As of late, I have struggled to answer the seemingly simple question, “Why do you want to be a teacher?” My struggle is not founded in uncertainty, but rather the inability to transcribe what is in my heart, to paper. Teaching is not only the career I have chosen, but the lifestyle that I choose to live every day: a lifelong devotion to encourage others, lend a helping hand, & ignite the curiosity that burns within all humans. I want to be a teacher, because what makes me happiest is positively influencing others. More than anything, I want to leave lasting, meaningful, & inspiring impacts on my students, whether they realize it or not.
In 11th grade, my chemistry teacher, Ms. Thomsen, asked each of us to think of someone who impacted us in our scientific lives. We were to dedicate our lab notebooks to them. It could be a scientist, a mentor, or an inventor, anyone really. I don’t remember who came to mind that September day at Milaca High School, but whatever name I wrote down 6 years ago, is drastically different than the name I would write down if asked to do the same today.
Ms. Thomsen was everything that I strive to emulate as a science teacher. She created a welcoming learning environment for all students, & motivated each of us to do our best & work hard. Rather than forcing us to simply regurgitate information about Chemistry, she encouraged us to get our hands dirty & DO science. She always brought lessons full circle, by showing us how they related to the real world, & she had a gift for instilling confidence in those who lacked their own. Perhaps most importantly to the younger version of myself, Ms. Thomsen modeled what it meant to be a fearless woman in a field dominated by men. I could write numerous essays about all of the incredible male science teachers that I’ve had over the years, but Ms. Thomsen was the first female science teacher I had in high school. If it weren’t for the passion that Ms. Thomsen brought to her classroom, I am not sure that I would have pursued science at the collegiate level at all.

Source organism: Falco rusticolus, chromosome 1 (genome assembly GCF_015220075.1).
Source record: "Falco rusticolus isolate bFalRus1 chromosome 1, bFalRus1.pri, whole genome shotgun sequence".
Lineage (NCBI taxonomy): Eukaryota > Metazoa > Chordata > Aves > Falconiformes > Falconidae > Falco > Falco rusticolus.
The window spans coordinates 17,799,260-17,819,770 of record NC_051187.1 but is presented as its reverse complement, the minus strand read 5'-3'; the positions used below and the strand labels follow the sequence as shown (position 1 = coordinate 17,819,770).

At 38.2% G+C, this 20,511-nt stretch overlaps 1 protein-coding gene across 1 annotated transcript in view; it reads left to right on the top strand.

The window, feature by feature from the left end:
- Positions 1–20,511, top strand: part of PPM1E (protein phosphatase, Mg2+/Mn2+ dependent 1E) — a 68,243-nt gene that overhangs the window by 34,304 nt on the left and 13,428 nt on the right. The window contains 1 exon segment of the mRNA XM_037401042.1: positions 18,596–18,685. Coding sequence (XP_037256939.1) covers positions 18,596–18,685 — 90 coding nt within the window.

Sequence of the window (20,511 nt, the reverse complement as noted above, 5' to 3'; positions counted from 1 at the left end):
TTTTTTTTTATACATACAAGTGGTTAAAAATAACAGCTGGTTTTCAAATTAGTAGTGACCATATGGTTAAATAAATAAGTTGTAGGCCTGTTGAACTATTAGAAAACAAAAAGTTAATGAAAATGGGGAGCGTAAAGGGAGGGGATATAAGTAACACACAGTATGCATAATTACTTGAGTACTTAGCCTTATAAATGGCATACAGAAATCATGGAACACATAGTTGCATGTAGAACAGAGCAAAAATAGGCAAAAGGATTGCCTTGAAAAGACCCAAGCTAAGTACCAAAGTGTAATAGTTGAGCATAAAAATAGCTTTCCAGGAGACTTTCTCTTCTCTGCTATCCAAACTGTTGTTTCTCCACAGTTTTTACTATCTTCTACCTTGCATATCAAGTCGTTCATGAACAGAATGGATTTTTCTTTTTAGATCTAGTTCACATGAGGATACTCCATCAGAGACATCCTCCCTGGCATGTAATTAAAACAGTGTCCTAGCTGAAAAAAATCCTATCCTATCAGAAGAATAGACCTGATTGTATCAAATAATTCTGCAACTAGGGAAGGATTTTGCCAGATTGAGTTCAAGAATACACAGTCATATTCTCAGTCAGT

It took me a long time to grasp that there is no limit on what we can discover through science, but when I did, I knew that I wanted to explore it all, & share it with others. I quickly realized I didn’t really want a career in science. Rather, a career devoted to unveiling the scientists within the next generation in hopes that I might inspire students to pursue careers in the sciences themselves.
In three months I will be tossing my cap at graduation, & like I dedicated my science notebook in 11th grade, I’d like to take the time to dedicated my degree to someone who inspired me. I am very passionate about science, & yes, scientists make incredible, noteworthy discoveries every day, but I have come to realize they are not who has inspired me most in my scientific life. My passions were in fact galvanized by my past teachers. Unfortunately, Ms. Thomsen passed during my freshman year of college, so I never had the chance to tell her how much of an impact she had on my life, or that I am now dedicating my life to being the type of teacher she was, but that isn’t the point of teaching, is it?
Interestingly enough, this is one of the aspects of teaching that I find most beautiful. I am not becoming a teacher because I expect my students to tell me that I changed their lives, but I AM becoming a teacher to change their lives. I want to be a teacher, because dedicated teachers played a crucial role in my life, expecting nothing in return & I feel that it is my calling to do the same for the next generation, whether they realize it or not.